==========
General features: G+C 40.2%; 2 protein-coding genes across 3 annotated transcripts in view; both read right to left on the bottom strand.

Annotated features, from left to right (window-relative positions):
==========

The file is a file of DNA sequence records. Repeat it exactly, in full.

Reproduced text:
General features: G+C 40.2%; 2 protein-coding genes across 3 annotated transcripts in view; both read right to left on the bottom strand.

Annotated features, from left to right (window-relative positions):